The explosion occurred not long after midnight on April 26, 1986. Five days later, Soviet citizens marked the May Day workers' holiday. Massive crowds celebrated in the streets - in Russia, Ukraine and Belarus. Nobody told them they should stay indoors. They had no idea that they were breathing radiation-soaked air or eating meat and drinking milk from animals that grazed in radiation-contaminated pastures.

According to data compiled by the SPECTR center of preventive medicine and Chernobyl-related services, which closely collaborates with Haifa's Carmel Medical Center, 350,000 people immigrated to Israel from regions contaminated by radioactive radiation. Thus, a quarter of recently arrived new immigrants, constituting 5 percent of Israel's population, were exposed to varying levels of radiation. The data is disputed by some experts and it varies depending on the method used to measure the distance from the stricken area. In any event, the reality is grim.

The database of an organization known as the Chernobyl Project contains the names of 103,000 immigrants from the contaminated areas. Since 1993, the Chernobyl Project has operated a hotline providing callers with information and support on medical, psychological and legal issues. Some 100,000 people have called the hotline; many of them phone in to report a dead relative or ask when their turn is due.

The number of callers increased dramatically during the Second Lebanon War, which stirred old fears. The project operates in cooperation with the World Health Organization, the health ministries of Russia, Ukraine and Belarus, and the Chernobyl Project.

Dr. Semion Shapiro, SPECTR's chairman, directly experienced the Chernobyl event. The day after the blast, he was summoned from the hospital he was running and was sent, wearing only a light shirt, to head a mission of doctors tasked with evacuating the villages near the nuclear plant. "Something has happened" was the most precise piece of information Shapiro received when he set out for Chernobyl. This was more than what the authorities told the people living nearby, who had no desire to leave.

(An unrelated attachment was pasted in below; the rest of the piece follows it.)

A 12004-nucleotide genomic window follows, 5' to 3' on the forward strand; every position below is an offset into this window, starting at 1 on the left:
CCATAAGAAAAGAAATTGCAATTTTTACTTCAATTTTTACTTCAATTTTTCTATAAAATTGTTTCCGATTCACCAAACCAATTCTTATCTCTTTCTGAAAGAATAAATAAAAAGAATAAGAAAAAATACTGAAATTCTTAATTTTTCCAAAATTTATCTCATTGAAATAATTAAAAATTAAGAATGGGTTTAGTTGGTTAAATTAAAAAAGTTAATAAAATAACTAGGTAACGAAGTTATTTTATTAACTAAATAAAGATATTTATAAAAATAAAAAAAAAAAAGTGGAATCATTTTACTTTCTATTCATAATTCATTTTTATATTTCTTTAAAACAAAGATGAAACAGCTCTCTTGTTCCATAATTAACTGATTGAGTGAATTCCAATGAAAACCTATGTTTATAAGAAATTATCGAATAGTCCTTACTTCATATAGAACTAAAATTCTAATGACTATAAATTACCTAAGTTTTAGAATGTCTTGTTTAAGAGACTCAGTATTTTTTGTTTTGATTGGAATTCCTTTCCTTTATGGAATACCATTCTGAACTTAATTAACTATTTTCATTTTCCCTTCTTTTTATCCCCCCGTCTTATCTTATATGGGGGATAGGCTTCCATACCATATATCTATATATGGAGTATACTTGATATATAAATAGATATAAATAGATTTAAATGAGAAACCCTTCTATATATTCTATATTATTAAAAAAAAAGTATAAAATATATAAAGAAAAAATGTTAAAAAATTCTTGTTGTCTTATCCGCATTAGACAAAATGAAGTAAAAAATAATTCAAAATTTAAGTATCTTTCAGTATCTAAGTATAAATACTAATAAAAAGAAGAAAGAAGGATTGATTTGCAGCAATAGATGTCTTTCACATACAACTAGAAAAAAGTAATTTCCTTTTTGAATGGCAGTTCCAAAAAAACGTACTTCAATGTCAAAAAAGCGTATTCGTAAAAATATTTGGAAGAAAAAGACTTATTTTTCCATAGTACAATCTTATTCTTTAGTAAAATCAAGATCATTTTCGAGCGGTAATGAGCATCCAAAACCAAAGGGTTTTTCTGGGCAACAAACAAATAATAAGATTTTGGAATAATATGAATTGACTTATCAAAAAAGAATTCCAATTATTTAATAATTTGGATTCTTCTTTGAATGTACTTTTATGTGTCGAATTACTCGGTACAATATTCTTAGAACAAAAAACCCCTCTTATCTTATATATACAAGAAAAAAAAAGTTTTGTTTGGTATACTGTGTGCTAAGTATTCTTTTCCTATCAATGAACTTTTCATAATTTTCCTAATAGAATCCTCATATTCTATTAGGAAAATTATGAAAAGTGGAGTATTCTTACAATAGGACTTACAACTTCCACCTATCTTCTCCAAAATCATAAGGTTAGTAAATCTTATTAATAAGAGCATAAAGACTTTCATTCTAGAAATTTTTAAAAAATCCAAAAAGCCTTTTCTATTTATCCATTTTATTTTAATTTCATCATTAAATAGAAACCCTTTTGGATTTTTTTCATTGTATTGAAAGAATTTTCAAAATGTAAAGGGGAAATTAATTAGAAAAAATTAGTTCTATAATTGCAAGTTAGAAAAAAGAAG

In 1991, Shapiro moved to Israel. Although the data in SPECTR's presentation is chilling, he sounds optimistic and relaxed. Some 65 percent of the families who have come to Israel from the stricken areas are still concerned about their health and the health of their young children. These people are 1.5 times more likely to suffer from depression than typical members of the immigrant population. The difference is even greater when considering rates of diseases such as breast cancer, colon cancer, thyroid cancer, diabetes and heart disease.

Around 19,000 people exposed to radiation in childhood are registered in SPECTR's database, and another 6,000 have been born to parents from radiation-contaminated areas. "There are problems in this group," notes Shapiro, "but not exceptional ones." Today he is mainly worried about the third generation: the children of those exposed to radiation as children. "Although we do not have figures yet, we are still concerned," he says. "The genetic results appear only in the third generation."

According to research conducted by SPECTR, the morbidity rate for hereditary diseases will continue to grow. The more disturbing news, Shapiro says, is that radiation-induced cancer will peak 50 years after Chernobyl. Although he describes himself as someone who does not panic, he admits he is worried.